A sobering news story, and then beautiful Watson Lake


Today I headed south about ten miles, from my friend’s place in Chino Valley to my other friends’ place between Chino Valley and Prescott.

I had originally planned to cycle it, but ended up accepting Denise’s kind offer to drive me, after reading a sobering article that jolted me into fear for a bit. A Portland man who was living his own dream to bicycle across the country—he had embarked only four days ago—was struck and killed by a truck in Arizona yesterday, east of Phoenix.

What a profound loss. I had not been aware of Ian, but it sounds like he was an exceptional person, who had founded a nonprofit to help at-risk and underserved youth improve their lives through music. His ride was a fundraiser for the nonprofit. He leaves behind a wife and six-year-old son.

It’s hard for me to read a story like that.

I know that he is not me. I may not meet a similar fate. (I certainly hope not.) And, I will not let this jolt of fear deter me from living my own dream, although I did let it deter me from riding these ten miles today.

Here is what I wrote in a Facebook post this morning:

Ouch. Horrible. This hits close to home.

This bicycle trip is what I want to do more than anything else right now. I’m aware that I’ll be lucky if I make it through the year. If I don’t, please know that this is what I most wanted to do right now. And I’m grateful each day that I make it to a new destination.

A heartfelt request, though, for the next time you get behind the wheel: please watch for cyclists. Give us space. Turn the ringer off on your phone and turn it upside down so that you can’t see it light up and potentially be distracted. Let’s all make it to our next destination, eh?

So, with that said… my journey continues.

Denise drove me to Dori and Jon’s place, where I dropped off my luggage, and then she dropped me off at Watson Lake, to meet my old friend Bradley. We went for a wonderful walk along the dry trail to the lake (and its incredible, unique rock formations on the other side) and then on the return we diverted from the trail into a shady area next to a creek. We talked about my journey, his travel aspirations, and how we all choose to live life, and how to be as conscious as we can while we move through it.

It was the perfect balm for the morning’s news.

After this nature time with Bradley, my host Dori picked me up and brought me back for a delicious homemade meal in their magical house, and then she and Jon taught me how to play a Mexican domino game. (I started out the evening with a strong lead, and then ended up losing spectacularly. Such is life sometimes, eh?)

Thank you all for following my travels, for caring about me, and for trusting me to follow what feels right (and beautiful, and incredible) to me, despite the dangers.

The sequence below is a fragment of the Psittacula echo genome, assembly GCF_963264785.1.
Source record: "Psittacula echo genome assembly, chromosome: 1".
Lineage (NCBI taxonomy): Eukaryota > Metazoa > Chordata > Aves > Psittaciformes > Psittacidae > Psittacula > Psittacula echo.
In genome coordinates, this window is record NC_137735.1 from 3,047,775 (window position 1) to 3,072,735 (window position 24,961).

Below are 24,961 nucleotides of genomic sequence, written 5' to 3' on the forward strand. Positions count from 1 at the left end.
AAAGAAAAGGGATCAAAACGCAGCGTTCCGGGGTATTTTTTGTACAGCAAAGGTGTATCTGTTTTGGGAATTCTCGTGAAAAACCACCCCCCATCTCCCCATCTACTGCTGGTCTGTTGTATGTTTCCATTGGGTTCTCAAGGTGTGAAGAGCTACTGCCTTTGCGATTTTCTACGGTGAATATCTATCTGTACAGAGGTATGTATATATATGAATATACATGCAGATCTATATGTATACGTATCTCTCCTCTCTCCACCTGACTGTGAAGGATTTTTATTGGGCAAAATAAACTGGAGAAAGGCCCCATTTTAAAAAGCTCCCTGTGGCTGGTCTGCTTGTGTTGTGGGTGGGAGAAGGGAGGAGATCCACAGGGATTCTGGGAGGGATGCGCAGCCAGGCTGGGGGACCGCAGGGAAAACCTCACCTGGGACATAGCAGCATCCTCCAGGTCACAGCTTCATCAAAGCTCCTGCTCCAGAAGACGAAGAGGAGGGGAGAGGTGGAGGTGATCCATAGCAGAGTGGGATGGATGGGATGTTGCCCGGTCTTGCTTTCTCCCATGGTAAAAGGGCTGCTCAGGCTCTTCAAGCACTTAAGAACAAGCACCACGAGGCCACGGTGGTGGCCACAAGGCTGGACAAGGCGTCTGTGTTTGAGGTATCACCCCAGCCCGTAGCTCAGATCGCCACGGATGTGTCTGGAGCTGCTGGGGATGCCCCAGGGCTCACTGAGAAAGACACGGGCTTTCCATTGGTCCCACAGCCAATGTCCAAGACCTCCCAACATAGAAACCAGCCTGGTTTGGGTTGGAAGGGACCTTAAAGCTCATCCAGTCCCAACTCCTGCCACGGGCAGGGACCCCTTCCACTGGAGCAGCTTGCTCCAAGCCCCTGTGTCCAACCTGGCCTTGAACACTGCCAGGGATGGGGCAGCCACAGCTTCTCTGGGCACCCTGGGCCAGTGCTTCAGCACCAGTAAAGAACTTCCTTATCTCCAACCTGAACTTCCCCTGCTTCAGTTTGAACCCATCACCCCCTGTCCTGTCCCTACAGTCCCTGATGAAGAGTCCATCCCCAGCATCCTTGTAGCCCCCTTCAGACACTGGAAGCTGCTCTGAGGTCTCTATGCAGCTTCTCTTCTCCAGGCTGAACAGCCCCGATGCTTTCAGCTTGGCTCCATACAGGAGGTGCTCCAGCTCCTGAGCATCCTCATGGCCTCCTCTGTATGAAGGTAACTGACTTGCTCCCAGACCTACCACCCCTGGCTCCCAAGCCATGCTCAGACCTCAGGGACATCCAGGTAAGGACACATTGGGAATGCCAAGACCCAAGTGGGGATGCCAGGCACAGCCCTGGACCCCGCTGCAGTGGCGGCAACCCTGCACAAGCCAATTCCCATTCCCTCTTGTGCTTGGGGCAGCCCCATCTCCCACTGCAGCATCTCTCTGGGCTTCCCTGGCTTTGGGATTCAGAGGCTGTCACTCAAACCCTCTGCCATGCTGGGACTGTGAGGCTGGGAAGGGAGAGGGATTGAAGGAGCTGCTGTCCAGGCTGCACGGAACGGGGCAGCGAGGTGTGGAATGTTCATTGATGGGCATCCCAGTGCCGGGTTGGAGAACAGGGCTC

May we all live our dreams, until we can’t anymore.

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4 thoughts on “A sobering news story, and then beautiful Watson Lake”

  1. Thank you as always for the stunningly beautiful images.

    What a heartbreaking story about Ian. I can imagine it “sobered” you. I hope it just makes you extra careful. No doubt Ian leaves behind many who grieve him and are in pain now over the loss of him. You too, Maren … should something happen to you … I would be among those who would hurt a lot over the loss of you. Please please make a commitment to return to us safely. You can do that. Make it a key objective of your journey, along with all your other goals. Please settle for nothing less.

    I have a belief about death — and about life too really — which is that certain events are inevitable for some reason. There is a mysterious reality happening behind the one that we can see. I think events are much less random than they seem, generally speaking.

    I feel it is your destiny to complete your journey safe and whole and free of injury. May it be so! You have so much life in you … you have so much to give … more than you even realize as yet.

    It was a very good day to accept a ride from a friend. I’m glad you did that. That feels … sensitive. And self-loving.

    So let the beauty and syncronicity of the universe fill your heart and soul, and know that on an ultimate level, you’re on this journey on behalf of all of us. I bow to you and thank you.

    1. Thank you for these heartfelt words, Marc. I appreciate everything you have written. I do hope, intend, and believe that I will complete this journey, and continue on to live many more years and, yes, give as much as I can to the world. May it be so. I’m definitely being careful… and also appreciating each moment, each person, each scenic view that I experience.

      Thanks, as always, for following my journey, believing in me, and keeping in touch.

    1. Thanks, Laurie. Yes, it’s such a sad story… and I’m doing my best to trust that I’ll be OK. I do believe I’ll complete this journey. Thanks for your witnessing and encouragement. 🙂

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